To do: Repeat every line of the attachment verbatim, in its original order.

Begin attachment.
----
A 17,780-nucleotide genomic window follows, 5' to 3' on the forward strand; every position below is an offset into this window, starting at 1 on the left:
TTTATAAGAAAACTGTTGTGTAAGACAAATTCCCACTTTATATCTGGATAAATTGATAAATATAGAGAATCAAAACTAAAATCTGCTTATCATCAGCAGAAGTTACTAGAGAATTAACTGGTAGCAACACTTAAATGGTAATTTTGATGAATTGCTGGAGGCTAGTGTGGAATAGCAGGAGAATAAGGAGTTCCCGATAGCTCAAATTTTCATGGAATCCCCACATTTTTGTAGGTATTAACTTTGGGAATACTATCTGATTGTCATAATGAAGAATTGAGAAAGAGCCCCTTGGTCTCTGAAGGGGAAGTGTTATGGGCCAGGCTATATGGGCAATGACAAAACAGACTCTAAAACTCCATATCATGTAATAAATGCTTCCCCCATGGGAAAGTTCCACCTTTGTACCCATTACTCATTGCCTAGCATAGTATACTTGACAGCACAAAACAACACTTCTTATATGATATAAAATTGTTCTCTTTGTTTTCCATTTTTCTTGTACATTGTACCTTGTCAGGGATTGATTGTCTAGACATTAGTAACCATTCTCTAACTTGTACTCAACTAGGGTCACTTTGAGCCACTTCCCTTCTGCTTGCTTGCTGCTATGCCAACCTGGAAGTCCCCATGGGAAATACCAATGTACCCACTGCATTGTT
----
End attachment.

A 17,780-nucleotide genomic window follows, 5' to 3' on the forward strand; every position below is an offset into this window, starting at 1 on the left:
TTTATAAGAAAACTGTTGTGTAAGACAAATTCCCACTTTATATCTGGATAAATTGATAAATATAGAGAATCAAAACTAAAATCTGCTTATCATCAGCAGAAGTTACTAGAGAATTAACTGGTAGCAACACTTAAATGGTAATTTTGATGAATTGCTGGAGGCTAGTGTGGAATAGCAGGAGAATAAGGAGTTCCCGATAGCTCAAATTTTCATGGAATCCCCACATTTTTGTAGGTATTAACTTTGGGAATACTATCTGATTGTCATAATGAAGAATTGAGAAAGAGCCCCTTGGTCTCTGAAGGGGAAGTGTTATGGGCCAGGCTATATGGGCAATGACAAAACAGACTCTAAAACTCCATATCATGTAATAAATGCTTCCCCCATGGGAAAGTTCCACCTTTGTACCCATTACTCATTGCCTAGCATAGTATACTTGACAGCACAAAACAACACTTCTTATATGATATAAAATTGTTCTCTTTGTTTTCCATTTTTCTTGTACATTGTACCTTGTCAGGGATTGATTGTCTAGACATTAGTAACCATTCTCTAACTTGTACTCAACTAGGGTCACTTTGAGCCACTTCCCTTCTGCTTGCTTGCTGCTATGCCAACCTGGAAGTCCCCATGGGAAATACCAATGTACCCACTGCATTGTT